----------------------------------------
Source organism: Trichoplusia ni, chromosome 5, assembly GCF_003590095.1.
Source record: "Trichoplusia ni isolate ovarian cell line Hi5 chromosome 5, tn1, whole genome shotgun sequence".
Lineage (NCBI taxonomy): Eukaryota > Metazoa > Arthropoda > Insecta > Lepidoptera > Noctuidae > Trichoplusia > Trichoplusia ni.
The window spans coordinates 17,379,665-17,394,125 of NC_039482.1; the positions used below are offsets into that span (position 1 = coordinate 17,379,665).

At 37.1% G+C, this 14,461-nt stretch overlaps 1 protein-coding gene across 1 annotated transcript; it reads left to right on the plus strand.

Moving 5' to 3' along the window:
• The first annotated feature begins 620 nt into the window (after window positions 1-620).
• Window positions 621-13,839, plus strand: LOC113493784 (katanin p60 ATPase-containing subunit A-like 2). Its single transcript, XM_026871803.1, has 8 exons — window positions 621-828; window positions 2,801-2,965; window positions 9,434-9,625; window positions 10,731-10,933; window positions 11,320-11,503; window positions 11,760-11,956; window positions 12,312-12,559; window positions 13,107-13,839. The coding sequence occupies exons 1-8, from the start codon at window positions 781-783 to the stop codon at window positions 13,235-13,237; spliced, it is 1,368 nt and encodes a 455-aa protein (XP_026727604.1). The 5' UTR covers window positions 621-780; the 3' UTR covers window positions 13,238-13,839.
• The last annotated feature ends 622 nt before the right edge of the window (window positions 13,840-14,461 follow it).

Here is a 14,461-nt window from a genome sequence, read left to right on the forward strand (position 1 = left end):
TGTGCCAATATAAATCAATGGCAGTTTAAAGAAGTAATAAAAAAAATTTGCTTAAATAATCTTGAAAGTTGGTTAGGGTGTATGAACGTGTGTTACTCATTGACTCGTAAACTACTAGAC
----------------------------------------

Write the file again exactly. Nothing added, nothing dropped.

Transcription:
Source organism: Trichoplusia ni, chromosome 5, assembly GCF_003590095.1.
Source record: "Trichoplusia ni isolate ovarian cell line Hi5 chromosome 5, tn1, whole genome shotgun sequence".
Lineage (NCBI taxonomy): Eukaryota > Metazoa > Arthropoda > Insecta > Lepidoptera > Noctuidae > Trichoplusia > Trichoplusia ni.
The window spans coordinates 17,379,665-17,394,125 of NC_039482.1; the positions used below are offsets into that span (position 1 = coordinate 17,379,665).

At 37.1% G+C, this 14,461-nt stretch overlaps 1 protein-coding gene across 1 annotated transcript; it reads left to right on the plus strand.

Moving 5' to 3' along the window:
• The first annotated feature begins 620 nt into the window (after window positions 1-620).
• Window positions 621-13,839, plus strand: LOC113493784 (katanin p60 ATPase-containing subunit A-like 2). Its single transcript, XM_026871803.1, has 8 exons — window positions 621-828; window positions 2,801-2,965; window positions 9,434-9,625; window positions 10,731-10,933; window positions 11,320-11,503; window positions 11,760-11,956; window positions 12,312-12,559; window positions 13,107-13,839. The coding sequence occupies exons 1-8, from the start codon at window positions 781-783 to the stop codon at window positions 13,235-13,237; spliced, it is 1,368 nt and encodes a 455-aa protein (XP_026727604.1). The 5' UTR covers window positions 621-780; the 3' UTR covers window positions 13,238-13,839.
• The last annotated feature ends 622 nt before the right edge of the window (window positions 13,840-14,461 follow it).

Here is a 14,461-nt window from a genome sequence, read left to right on the forward strand (position 1 = left end):
TGTGCCAATATAAATCAATGGCAGTTTAAAGAAGTAATAAAAAAAATTTGCTTAAATAATCTTGAAAGTTGGTTAGGGTGTATGAACGTGTGTTACTCATTGACTCGTAAACTACTAGAC